Thanks for the backup. On Slashdot, just being right, and specifying firsthand evidence, doesn't quell the calls of "idiot" - nerd a priori logic is more powerful than truth. Neither does backup, but it feels better :).

          BTW, to keep it all scientific: I stuck the booster onto a battery. When I used my spare battery, without the sticker, the calls would drop again in my house, so it wasn't just a coincidental Verizon signal boost from their cells at the same time as my sticker installation.
    • Re:Cool! (Score:3, Informative)

      by cyclist1200 (513080)
      I'm excited. Now I have stickers that magically extend my batteries' lives, as well as stickers that magically de-toxify my car's gasoline! [snopes.com]

      I wonder if the "nanoceramic" uses "holographic frequencies" too...
  • Kickass. Now we can talk on our phones for longer times, so that the phone companies can make more money out of us. I still think a better idea would be to create a more efficient power source, such as those small mini-reactors that use leftover waste from nuclear power plants. Those have a far greater energy potential...
  • by Anonymous Coward on Friday January 28, 2005 @06:51AM (#11501747)
    I'm putting speed holes in my car.

  • Haux? (Score:3, Insightful)

    by HateBreeder (656491) on Friday January 28, 2005 @06:53AM (#11501757)
    A battery Sticker? You need to wait 5 to 10 charge cycles to notice anything? somehow this sounds like snake oil to me...
    • This reminds me of the antenna boosters that were being sold a while back. They always had a claim of being used by the military and showed a HMMWV with one on the antenna. Even funnier was seeing cellphones with the stupid big balls on the antennas.
      I always laughed at those. Yes the Army put balls on the antennas, so they won't poke anybody in the eye.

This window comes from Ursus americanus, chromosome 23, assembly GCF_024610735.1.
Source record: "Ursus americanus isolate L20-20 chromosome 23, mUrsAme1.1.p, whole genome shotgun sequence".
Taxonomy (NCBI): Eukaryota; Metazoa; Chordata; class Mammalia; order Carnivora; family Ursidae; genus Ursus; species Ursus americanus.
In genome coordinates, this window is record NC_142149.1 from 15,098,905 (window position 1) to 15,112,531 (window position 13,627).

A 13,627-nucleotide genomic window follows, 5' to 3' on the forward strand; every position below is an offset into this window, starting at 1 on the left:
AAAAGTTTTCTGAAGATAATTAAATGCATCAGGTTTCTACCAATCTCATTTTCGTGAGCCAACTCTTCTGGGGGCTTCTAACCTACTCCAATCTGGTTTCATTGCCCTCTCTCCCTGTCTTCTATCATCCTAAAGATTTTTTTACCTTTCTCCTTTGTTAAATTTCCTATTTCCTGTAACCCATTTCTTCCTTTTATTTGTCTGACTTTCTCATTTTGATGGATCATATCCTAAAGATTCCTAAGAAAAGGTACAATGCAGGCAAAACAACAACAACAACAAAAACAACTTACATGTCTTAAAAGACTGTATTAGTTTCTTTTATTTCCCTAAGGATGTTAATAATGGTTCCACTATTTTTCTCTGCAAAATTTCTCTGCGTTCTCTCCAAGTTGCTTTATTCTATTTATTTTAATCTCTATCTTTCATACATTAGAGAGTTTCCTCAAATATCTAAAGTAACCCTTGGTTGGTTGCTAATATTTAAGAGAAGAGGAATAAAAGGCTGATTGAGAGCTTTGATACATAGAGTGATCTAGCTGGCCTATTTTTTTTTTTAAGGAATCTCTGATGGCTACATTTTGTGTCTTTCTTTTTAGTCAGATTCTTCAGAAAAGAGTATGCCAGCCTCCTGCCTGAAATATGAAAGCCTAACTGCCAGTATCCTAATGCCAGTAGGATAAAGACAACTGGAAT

Guys like these make Star Trek science sound good.
  • by Oscaro (153645) on Friday January 28, 2005 @06:55AM (#11501763) Homepage
    I don't.
  • Hmmm... (Score:5, Interesting)

    by richard-parker (260076) * on Friday January 28, 2005 @06:55AM (#11501764)
    I note the following:
    1. A technical description that sounds like dialog on Star Trek Voyager.
    2. No phone number anywhere on the batmax.com site.
    3. The terms & conditions [batmax.com] instruct you to send returns to an incomplete address:


    4. BatMax Corporation
      Miami FL
      USA

    5. They used an anonymous domain proxy service to register their domain:
    6. <whois://batmax.com>
      Registrant:
      Domains by Proxy, Inc.
      15111 N Hayden Rd., Suite 160
      PMB353
      Scottsdale, Arizona 85260
      United States
      ...
    Come to your own conclusions.
  • Snake oil (Score:3, Insightful)

    by Blue Ray (853860) on Friday January 28, 2005 @06:55AM (#11501765)
    How on earth will applying a sticker to the plastic battery packaging do anything to the properties of the cell's discharge, recharge, memory effect and emotional intelligence? (I *might* have made that last one up)

    I reckon it uses that little known electrochemical property, the "placebo effect"

    Hockus-pockus, goggle-de-gook and mumbo-jumbo.

    Apparently it'll do the dishes too!
    • How on earth will applying a sticker to the plastic battery packaging do anything to the properties of the cell's discharge, recharge, memory effect and emotional intelligence? (I *might* have made that last one up)

      Simple -

      BatMax contains permeable material, which is able to directly affect the molecule level inside the battery and BatMax reintegrates the uncharged particles into the electrical circuit.

      BatMax reduces electrical loss by optimizing the ions transfers between the battery cells and maintai

    • by Walt Dismal (534799) on Friday January 28, 2005 @07:35AM (#11501938)
      In a 2002 clinical test, I applied BatMax IonXR stickers to all surfaces (dorsal, ventral, anterior, posterior) of my grandmother. Laboratory results were the following: 1) her life was extended by 25 years 2) she bakes pies 36% faster 3) the room generally smells much better, though that might be because she has stopped eating dog food, 4) Grandpa says sex with her is a totally new experience.
  • by DingerX (847589) on Friday January 28, 2005 @06:55AM (#11501767) Journal
    Just check the streets of any major city: applying stickers to cars has been shown to improve perceived performance. Why not the same for mobile phones?
    • Mod this up. I've just attached "type R" stickers to my Nokia and it can now last 3 weeks without needing to be charged.

      I think I will try to stick the "type R" stickers to my shoes. I off to the Olympics.

    • Just check the streets of any major city: applying stickers to cars has been shown to improve perceived performance. Why not the same for mobile phones?